How to protect yourself online from phishing and ransomware

09/24/2021
A man checking his email.

Share


5 ways to spot, avoid, and deal with phishing and ransomware attacks

Discover how to avoid phishing attacks before one is sent to you.

Phishing refers to the means that cybercriminals use to lure or coerce victims into clicking questionable links and/or downloading malicious files. It can come via email or any other collaboration software.

Phishing emails usually have some or all of the following telltale features:

  • They’re sent from odd or overly generic email addresses.
  • The messages are usually laced with grammatical errors.
  • They typically prey on your trusting nature and attempt to instill fear or create a sense of urgency.
  • They include links to odd or apparently unrelated sites.

Ransomware is a frequent partner of phishing attempts. Once a victim clicks the link to the suspicious site or unwittingly downloads the malicious file, it encrypts your sensitive data. That data remains inaccessible to you until you pay the demanded ransom.

It’s not a rare occurrence, either: The heat of the pandemic brought a national uptick in phishing and ransomware attacks.

Aware of the prominence and danger of this issue, Adobe, the National Cyber Security Alliance, and Speechless Inc. have produced this educational video to give you an idea of what phishing and ransomware look like in operation.

Check out their informative and entertaining video below.

What you need to do:

  • Be on the lookout for suspicious emails. When you find them, report them to your organization’s IT/cybersecurity team.
  • Back up your data in secure locations. This simple step can give you the confidence and freedom to ignore whatever ransom that shifty characters attempt to demand from you.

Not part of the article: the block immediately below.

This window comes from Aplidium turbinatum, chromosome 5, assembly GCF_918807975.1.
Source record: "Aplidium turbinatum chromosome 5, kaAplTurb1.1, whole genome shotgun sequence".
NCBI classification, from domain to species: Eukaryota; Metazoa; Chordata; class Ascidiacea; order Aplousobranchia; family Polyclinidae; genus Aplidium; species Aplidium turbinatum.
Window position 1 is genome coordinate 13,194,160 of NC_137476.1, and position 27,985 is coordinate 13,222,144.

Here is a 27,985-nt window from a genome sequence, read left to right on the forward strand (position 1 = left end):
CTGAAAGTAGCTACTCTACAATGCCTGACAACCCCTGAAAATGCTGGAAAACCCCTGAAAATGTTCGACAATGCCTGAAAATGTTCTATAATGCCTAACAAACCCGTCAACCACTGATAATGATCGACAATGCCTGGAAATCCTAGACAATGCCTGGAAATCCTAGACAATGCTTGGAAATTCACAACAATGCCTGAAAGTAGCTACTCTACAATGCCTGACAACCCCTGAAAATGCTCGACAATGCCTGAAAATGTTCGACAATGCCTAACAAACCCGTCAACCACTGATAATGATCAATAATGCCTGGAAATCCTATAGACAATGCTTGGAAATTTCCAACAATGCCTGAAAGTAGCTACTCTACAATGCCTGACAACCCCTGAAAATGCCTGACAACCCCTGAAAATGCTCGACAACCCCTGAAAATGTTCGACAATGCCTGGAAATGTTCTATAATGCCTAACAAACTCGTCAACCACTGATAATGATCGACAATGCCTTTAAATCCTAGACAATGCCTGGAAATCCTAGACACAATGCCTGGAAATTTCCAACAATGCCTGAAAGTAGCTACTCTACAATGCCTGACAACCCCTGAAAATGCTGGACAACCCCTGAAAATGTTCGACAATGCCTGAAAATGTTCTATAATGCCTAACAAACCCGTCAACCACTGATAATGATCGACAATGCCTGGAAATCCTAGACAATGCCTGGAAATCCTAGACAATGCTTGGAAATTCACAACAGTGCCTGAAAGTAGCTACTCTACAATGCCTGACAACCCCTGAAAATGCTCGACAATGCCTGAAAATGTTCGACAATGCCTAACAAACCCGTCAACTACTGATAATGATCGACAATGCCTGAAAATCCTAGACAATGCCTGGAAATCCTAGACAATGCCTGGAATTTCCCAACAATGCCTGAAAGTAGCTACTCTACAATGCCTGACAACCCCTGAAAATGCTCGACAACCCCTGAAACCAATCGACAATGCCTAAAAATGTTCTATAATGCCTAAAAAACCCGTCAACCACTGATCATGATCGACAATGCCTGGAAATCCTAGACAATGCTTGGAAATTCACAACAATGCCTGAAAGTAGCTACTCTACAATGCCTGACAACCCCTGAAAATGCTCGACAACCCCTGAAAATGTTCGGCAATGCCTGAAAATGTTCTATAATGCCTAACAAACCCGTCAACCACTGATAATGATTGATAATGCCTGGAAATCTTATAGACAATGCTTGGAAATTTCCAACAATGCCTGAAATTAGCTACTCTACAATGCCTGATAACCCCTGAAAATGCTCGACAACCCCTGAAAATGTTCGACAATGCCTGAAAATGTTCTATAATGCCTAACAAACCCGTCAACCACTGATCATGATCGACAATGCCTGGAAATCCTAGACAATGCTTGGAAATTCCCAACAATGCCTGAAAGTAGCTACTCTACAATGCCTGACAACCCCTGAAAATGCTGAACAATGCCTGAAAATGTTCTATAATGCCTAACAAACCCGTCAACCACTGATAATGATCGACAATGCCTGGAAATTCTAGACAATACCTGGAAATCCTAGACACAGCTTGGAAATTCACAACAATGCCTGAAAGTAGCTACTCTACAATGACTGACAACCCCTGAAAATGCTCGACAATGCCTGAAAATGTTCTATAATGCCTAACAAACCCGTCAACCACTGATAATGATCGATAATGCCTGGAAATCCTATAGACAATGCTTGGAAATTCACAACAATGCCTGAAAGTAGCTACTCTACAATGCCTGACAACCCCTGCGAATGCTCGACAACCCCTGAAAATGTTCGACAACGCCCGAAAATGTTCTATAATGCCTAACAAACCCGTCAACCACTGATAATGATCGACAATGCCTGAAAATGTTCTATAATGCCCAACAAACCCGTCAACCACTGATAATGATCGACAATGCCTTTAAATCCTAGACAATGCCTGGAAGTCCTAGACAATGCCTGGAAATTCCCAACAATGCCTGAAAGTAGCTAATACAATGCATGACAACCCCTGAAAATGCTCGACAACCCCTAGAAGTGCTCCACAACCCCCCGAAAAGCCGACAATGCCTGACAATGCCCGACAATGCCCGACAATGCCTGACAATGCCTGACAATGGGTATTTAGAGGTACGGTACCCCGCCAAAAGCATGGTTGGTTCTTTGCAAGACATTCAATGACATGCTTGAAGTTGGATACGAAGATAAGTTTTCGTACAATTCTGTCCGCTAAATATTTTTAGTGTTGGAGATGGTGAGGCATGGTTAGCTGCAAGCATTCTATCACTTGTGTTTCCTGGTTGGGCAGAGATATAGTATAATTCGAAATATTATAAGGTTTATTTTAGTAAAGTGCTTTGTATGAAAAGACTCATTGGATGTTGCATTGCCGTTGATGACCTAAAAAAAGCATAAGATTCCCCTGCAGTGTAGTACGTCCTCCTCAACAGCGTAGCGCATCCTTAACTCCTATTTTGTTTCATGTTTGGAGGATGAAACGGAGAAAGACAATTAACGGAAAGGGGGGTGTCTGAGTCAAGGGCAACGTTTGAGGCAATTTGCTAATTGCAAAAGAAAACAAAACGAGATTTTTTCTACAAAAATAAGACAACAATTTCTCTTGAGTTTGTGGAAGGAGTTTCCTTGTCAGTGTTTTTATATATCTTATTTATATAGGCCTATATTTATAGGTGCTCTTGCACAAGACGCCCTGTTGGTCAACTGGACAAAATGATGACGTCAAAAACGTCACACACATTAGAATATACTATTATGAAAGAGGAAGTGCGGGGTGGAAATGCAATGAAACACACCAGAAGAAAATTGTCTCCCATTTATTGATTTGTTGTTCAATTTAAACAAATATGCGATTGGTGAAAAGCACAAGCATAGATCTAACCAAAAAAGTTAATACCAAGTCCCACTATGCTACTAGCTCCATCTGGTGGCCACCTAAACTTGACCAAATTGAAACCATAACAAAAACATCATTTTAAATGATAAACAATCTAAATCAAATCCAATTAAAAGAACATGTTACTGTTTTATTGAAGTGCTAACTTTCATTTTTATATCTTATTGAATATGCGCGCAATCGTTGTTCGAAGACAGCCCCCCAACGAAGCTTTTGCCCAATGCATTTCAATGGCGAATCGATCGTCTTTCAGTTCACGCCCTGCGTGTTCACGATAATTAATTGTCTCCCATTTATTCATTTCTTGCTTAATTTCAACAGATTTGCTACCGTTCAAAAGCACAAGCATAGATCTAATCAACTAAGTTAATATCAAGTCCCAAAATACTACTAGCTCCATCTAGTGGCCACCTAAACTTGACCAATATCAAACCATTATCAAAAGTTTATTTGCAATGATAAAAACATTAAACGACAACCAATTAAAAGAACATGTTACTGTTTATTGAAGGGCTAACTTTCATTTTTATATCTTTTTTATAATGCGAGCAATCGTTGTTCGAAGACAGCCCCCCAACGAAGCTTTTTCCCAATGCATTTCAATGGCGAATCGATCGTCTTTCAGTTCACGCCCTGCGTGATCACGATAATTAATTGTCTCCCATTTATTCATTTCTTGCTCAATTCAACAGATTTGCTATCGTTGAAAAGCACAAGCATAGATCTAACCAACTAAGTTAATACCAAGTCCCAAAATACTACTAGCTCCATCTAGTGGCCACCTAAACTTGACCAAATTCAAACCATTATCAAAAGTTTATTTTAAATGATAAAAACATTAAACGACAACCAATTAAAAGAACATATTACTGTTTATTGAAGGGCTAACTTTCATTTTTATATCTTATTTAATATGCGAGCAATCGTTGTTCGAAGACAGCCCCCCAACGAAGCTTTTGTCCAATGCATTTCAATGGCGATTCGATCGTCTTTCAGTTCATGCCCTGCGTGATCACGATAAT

• Utilize updated antivirus software and always keep it running. It’s one of your surest defenses against ransomware.
  • Familiarize yourself with the basic indicators of a phishing attempt and don’t fall for it.
  • Be mindful of freebies coming from questionable sources. If it looks too good to be true, it usually is.

To further bolster your cybersecurity, sign up for one of our legal packages. Cybercriminals are more relentless than ever; don’t get caught slacking.


Contact Us

+1 877-615-1725

info@consumerattorneys.com

Blog

Related Articles

The picture shows a fraud thief who is trying to steal information. One's Social Security number, along with an address, is the most valuable piece of information identity thieves can get their hands on.

11/22/2021


Key Information Regarding Identity Theft

One's Social Security number, along with an address, is the most valuable piece of information identity thieves can get their hands on.

 image depicting symbols of identity theft

11/02/2021


What are the early indicators of identity theft?

Several telltale signs can give away the fact you've been a victim of identity theft early.

data lock

10/22/2021


Does the IRS Verify Your Identity?

The IRS can verify your identity if it believes there is fraud related to a tax filing.

A login screen asking for a username and a password.

10/15/2021


How Often Should I Update My Online Account Passwords?

Several factors influence when you should be changing your online passwords.

A laptop with the text "cyber security" on its monitor.

10/15/2021


Cyber Security: How to Protect Yourself on Social Media

Defend yourself from cyber criminals on social media with strong cyber security practices.

A man holding a USB drive, a piece of removable media.

10/06/2021


How to protect yourself against malicious removable media

Be careful when dealing with removable media from unknown sources

View all articles